Edward Conze 1930Edward Conze (1904–1979) was a British-German philosopher, activist, and prolific Buddhism scholar. Much of his work in Buddhist philosophy focuses on the translation and interpretation of Prajnaparamita scriptures. However, he began his career as a young Marxist in Weimar Germany and was actively involved in the resistance to the Nazi movement. He fled Germany shortly after the Nazi seizure of power in 1933 and settled in England. After WWII, he published a monograph titled Buddhism: Its Essence and Development (1951), which established him as a pioneering authority in Buddhist studies. Among a multitude of papers and reviews, Conze is also the author of an English translation of the Vajracchedikā Prajñāpāramitā (1957), followed by Buddhist Wisdom Books containing The Diamond Sutra and The Heart Sutra (1958), Buddhist Thought in India: Three Phases of Buddhist Philosophy (1962), Thirty years of Buddhist studies: selected essays (1967), and Further Buddhist Studies (1975).


Holger Heine 2016Holger Heine is a philosopher and historian of philosophy specializing in the history of the principle of contradiction and the emergence of early conceptions of non-classical logic during the nineteenth and early twentieth century. His research interests focus on the Philosophy of Logic, Metaphysics, and the History of Philosophy. Additional interests include contemporary art theory and Buddhist metaphysics. He holds a PhD in philosophy from the University of Melbourne, Australia, for his research on Jan Łukasiewz’ early work on Aristotle and the principle of contradiction.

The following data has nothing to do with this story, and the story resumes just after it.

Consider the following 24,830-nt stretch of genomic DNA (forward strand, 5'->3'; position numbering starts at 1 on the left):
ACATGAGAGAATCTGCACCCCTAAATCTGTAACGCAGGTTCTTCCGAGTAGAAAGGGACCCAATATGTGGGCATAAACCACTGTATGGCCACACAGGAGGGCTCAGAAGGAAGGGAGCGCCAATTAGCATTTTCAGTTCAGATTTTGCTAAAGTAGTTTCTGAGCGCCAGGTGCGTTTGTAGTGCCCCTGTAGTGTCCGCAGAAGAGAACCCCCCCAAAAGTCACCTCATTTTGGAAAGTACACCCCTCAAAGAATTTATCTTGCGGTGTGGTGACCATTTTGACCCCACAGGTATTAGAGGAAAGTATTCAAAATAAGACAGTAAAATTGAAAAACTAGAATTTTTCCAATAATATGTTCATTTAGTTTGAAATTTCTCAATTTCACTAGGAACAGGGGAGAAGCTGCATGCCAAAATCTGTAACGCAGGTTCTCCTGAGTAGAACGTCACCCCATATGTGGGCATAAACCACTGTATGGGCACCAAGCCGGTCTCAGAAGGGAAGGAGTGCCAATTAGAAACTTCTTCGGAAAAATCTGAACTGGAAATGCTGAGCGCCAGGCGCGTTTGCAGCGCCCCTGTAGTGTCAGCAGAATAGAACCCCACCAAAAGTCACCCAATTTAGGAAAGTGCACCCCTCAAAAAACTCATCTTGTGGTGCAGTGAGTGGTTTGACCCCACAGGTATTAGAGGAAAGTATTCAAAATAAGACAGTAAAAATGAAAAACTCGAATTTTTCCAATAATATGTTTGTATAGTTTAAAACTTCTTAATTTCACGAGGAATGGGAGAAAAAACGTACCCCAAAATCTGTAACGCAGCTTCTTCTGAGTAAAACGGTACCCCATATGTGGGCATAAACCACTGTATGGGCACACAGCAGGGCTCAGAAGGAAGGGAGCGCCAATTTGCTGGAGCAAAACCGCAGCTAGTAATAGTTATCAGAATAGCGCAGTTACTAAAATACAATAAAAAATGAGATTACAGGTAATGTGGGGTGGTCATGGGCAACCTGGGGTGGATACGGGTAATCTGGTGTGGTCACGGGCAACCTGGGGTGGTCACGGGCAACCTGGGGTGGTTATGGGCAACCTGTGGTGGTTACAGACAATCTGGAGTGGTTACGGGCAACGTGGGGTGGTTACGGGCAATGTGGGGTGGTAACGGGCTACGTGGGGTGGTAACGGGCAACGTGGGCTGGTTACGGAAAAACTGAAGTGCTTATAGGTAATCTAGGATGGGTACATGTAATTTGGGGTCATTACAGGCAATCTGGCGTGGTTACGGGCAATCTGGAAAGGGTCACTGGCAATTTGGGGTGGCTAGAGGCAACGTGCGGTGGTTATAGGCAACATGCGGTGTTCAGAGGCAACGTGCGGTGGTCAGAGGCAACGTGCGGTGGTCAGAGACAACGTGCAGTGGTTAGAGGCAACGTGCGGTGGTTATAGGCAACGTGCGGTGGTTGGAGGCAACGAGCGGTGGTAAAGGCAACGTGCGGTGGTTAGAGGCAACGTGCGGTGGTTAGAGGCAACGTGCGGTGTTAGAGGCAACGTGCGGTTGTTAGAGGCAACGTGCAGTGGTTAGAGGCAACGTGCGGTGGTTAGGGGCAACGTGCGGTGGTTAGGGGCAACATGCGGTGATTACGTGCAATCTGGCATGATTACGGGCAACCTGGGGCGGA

Herbert Marcuse (1898–1979) was a German-American philosopher and political theorist. He was one of the leading theorists of the Frankfurt School and published numerous books and articles on critical theory. Among Marcuse’s best-known works are Eros and Civilization (1955) and One-Dimensional Man (1964).


Graham PriestGraham Priest is Distinguished Professor of Philosophy at CUNY Graduate Center, as well as a regular visitor at the University of Melbourne where he was Boyce Gibson Professor of Philosophy. In addition to numerous papers and reviews, he is the author of In Contradiction: A Study of the Transconsistent (1987), Beyond the Limits of Thought (1995), Introduction to Non-Classical Logic (2001), and One: Being an Investigation into the Unity of Reality and of its Parts, including the Singular Object which is Nothingness (2014).